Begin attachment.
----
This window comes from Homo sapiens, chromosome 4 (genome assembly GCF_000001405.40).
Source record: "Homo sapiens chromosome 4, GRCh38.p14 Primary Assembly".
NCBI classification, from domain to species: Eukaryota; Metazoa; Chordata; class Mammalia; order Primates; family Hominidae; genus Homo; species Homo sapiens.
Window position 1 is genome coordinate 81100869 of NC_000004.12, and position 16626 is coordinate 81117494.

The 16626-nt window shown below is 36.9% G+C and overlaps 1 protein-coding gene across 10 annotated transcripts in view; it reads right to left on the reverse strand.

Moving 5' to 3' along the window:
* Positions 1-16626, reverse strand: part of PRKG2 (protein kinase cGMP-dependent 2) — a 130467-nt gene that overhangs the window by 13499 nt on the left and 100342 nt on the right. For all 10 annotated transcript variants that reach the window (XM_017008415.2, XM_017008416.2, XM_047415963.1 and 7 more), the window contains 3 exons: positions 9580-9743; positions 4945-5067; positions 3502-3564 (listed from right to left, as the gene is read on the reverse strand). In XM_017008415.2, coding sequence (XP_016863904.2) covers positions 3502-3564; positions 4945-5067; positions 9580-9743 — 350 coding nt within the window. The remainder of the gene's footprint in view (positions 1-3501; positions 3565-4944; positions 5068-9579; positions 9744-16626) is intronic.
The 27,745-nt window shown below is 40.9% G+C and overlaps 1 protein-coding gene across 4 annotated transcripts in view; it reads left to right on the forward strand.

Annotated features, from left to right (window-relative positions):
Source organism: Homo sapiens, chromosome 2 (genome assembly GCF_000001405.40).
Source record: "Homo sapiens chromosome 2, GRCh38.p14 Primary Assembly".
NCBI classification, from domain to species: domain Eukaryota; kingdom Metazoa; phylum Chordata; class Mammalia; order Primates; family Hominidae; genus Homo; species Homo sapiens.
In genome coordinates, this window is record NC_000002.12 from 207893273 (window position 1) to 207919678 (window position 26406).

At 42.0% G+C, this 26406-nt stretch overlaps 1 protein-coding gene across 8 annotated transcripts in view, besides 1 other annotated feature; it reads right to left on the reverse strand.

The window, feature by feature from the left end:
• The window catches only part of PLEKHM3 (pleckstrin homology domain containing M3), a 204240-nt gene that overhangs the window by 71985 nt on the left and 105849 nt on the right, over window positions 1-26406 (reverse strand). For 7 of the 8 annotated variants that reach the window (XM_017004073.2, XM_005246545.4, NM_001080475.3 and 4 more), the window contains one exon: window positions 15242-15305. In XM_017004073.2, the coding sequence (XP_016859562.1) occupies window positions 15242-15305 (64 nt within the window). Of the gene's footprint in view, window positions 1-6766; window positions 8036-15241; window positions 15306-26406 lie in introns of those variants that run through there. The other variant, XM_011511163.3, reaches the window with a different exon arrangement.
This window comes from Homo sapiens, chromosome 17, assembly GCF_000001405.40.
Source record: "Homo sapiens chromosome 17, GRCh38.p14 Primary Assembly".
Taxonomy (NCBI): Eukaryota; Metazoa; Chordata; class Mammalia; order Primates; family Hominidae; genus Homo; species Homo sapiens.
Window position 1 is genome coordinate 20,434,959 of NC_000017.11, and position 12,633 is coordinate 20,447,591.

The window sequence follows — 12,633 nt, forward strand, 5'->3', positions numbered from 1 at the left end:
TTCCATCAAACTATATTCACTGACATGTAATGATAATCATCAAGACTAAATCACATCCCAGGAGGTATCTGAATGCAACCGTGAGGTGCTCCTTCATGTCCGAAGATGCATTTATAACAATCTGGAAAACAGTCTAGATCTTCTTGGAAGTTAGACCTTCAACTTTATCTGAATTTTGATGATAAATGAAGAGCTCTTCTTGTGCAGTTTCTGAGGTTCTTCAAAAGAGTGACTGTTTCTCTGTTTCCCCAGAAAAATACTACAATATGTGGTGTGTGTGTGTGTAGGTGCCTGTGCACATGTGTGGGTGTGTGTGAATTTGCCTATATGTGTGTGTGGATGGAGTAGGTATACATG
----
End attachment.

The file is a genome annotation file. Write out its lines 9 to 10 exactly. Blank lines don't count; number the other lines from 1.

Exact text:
Annotated features, from left to right (window-relative positions):
Source organism: Homo sapiens, chromosome 2 (genome assembly GCF_000001405.40).